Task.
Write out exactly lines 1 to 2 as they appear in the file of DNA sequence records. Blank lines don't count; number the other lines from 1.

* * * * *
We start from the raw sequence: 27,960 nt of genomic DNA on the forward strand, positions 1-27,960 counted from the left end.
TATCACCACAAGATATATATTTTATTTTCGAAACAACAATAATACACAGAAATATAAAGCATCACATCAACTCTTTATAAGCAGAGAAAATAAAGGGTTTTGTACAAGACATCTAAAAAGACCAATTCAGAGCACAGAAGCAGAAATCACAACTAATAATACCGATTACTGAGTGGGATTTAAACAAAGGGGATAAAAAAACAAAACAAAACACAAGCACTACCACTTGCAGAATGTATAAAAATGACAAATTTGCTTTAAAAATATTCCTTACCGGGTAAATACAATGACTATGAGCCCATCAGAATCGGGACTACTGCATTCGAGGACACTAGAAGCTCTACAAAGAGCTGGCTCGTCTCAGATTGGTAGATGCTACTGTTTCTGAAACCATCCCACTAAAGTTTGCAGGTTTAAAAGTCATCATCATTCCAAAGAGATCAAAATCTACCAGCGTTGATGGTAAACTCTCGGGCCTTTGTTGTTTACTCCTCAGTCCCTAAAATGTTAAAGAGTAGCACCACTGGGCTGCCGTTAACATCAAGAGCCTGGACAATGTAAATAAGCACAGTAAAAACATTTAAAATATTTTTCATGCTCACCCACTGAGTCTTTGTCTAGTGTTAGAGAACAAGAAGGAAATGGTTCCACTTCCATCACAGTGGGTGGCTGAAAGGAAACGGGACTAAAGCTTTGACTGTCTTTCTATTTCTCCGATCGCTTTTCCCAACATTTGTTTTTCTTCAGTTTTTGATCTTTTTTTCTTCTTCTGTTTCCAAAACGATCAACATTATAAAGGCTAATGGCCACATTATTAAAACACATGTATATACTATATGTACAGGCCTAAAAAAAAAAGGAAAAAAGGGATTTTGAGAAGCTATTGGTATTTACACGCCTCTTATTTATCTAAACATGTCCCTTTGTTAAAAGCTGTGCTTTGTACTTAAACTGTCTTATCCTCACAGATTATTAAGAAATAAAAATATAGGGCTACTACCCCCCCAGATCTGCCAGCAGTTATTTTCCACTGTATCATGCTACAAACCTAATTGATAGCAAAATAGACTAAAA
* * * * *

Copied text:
We start from the raw sequence: 27,960 nt of genomic DNA on the forward strand, positions 1-27,960 counted from the left end.
TATCACCACAAGATATATATTTTATTTTCGAAACAACAATAATACACAGAAATATAAAGCATCACATCAACTCTTTATAAGCAGAGAAAATAAAGGGTTTTGTACAAGACATCTAAAAAGACCAATTCAGAGCACAGAAGCAGAAATCACAACTAATAATACCGATTACTGAGTGGGATTTAAACAAAGGGGATAAAAAAACAAAACAAAACACAAGCACTACCACTTGCAGAATGTATAAAAATGACAAATTTGCTTTAAAAATATTCCTTACCGGGTAAATACAATGACTATGAGCCCATCAGAATCGGGACTACTGCATTCGAGGACACTAGAAGCTCTACAAAGAGCTGGCTCGTCTCAGATTGGTAGATGCTACTGTTTCTGAAACCATCCCACTAAAGTTTGCAGGTTTAAAAGTCATCATCATTCCAAAGAGATCAAAATCTACCAGCGTTGATGGTAAACTCTCGGGCCTTTGTTGTTTACTCCTCAGTCCCTAAAATGTTAAAGAGTAGCACCACTGGGCTGCCGTTAACATCAAGAGCCTGGACAATGTAAATAAGCACAGTAAAAACATTTAAAATATTTTTCATGCTCACCCACTGAGTCTTTGTCTAGTGTTAGAGAACAAGAAGGAAATGGTTCCACTTCCATCACAGTGGGTGGCTGAAAGGAAACGGGACTAAAGCTTTGACTGTCTTTCTATTTCTCCGATCGCTTTTCCCAACATTTGTTTTTCTTCAGTTTTTGATCTTTTTTTCTTCTTCTGTTTCCAAAACGATCAACATTATAAAGGCTAATGGCCACATTATTAAAACACATGTATATACTATATGTACAGGCCTAAAAAAAAAAGGAAAAAAGGGATTTTGAGAAGCTATTGGTATTTACACGCCTCTTATTTATCTAAACATGTCCCTTTGTTAAAAGCTGTGCTTTGTACTTAAACTGTCTTATCCTCACAGATTATTAAGAAATAAAAATATAGGGCTACTACCCCCCCAGATCTGCCAGCAGTTATTTTCCACTGTATCATGCTACAAACCTAATTGATAGCAAAATAGACTAAAA